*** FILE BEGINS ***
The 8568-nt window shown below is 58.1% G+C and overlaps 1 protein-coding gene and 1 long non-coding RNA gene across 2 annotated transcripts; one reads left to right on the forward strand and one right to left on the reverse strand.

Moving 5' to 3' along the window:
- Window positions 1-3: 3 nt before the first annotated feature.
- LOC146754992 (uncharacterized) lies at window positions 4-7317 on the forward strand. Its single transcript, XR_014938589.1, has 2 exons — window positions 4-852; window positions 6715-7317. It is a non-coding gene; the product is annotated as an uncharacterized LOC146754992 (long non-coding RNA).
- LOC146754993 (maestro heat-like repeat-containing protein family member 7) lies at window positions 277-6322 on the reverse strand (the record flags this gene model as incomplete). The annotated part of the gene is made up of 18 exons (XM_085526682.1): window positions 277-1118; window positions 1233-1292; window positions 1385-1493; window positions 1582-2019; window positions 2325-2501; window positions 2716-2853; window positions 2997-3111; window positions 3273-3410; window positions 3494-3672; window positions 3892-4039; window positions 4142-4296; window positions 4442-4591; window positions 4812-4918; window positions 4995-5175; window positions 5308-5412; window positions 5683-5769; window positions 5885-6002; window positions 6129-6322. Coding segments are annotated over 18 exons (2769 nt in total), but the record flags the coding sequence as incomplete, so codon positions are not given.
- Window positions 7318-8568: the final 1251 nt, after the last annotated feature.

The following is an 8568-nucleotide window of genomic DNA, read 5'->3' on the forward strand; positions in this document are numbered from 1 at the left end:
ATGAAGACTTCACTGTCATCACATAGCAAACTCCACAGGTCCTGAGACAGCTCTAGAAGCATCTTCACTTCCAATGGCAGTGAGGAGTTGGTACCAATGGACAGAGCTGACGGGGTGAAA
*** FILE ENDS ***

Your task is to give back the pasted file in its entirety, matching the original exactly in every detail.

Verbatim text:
The 8568-nt window shown below is 58.1% G+C and overlaps 1 protein-coding gene and 1 long non-coding RNA gene across 2 annotated transcripts; one reads left to right on the forward strand and one right to left on the reverse strand.

Moving 5' to 3' along the window:
- Window positions 1-3: 3 nt before the first annotated feature.
- LOC146754992 (uncharacterized) lies at window positions 4-7317 on the forward strand. Its single transcript, XR_014938589.1, has 2 exons — window positions 4-852; window positions 6715-7317. It is a non-coding gene; the product is annotated as an uncharacterized LOC146754992 (long non-coding RNA).
- LOC146754993 (maestro heat-like repeat-containing protein family member 7) lies at window positions 277-6322 on the reverse strand (the record flags this gene model as incomplete). The annotated part of the gene is made up of 18 exons (XM_085526682.1): window positions 277-1118; window positions 1233-1292; window positions 1385-1493; window positions 1582-2019; window positions 2325-2501; window positions 2716-2853; window positions 2997-3111; window positions 3273-3410; window positions 3494-3672; window positions 3892-4039; window positions 4142-4296; window positions 4442-4591; window positions 4812-4918; window positions 4995-5175; window positions 5308-5412; window positions 5683-5769; window positions 5885-6002; window positions 6129-6322. Coding segments are annotated over 18 exons (2769 nt in total), but the record flags the coding sequence as incomplete, so codon positions are not given.
- Window positions 7318-8568: the final 1251 nt, after the last annotated feature.

The following is an 8568-nucleotide window of genomic DNA, read 5'->3' on the forward strand; positions in this document are numbered from 1 at the left end:
ATGAAGACTTCACTGTCATCACATAGCAAACTCCACAGGTCCTGAGACAGCTCTAGAAGCATCTTCACTTCCAATGGCAGTGAGGAGTTGGTACCAATGGACAGAGCTGACGGGGTGAAA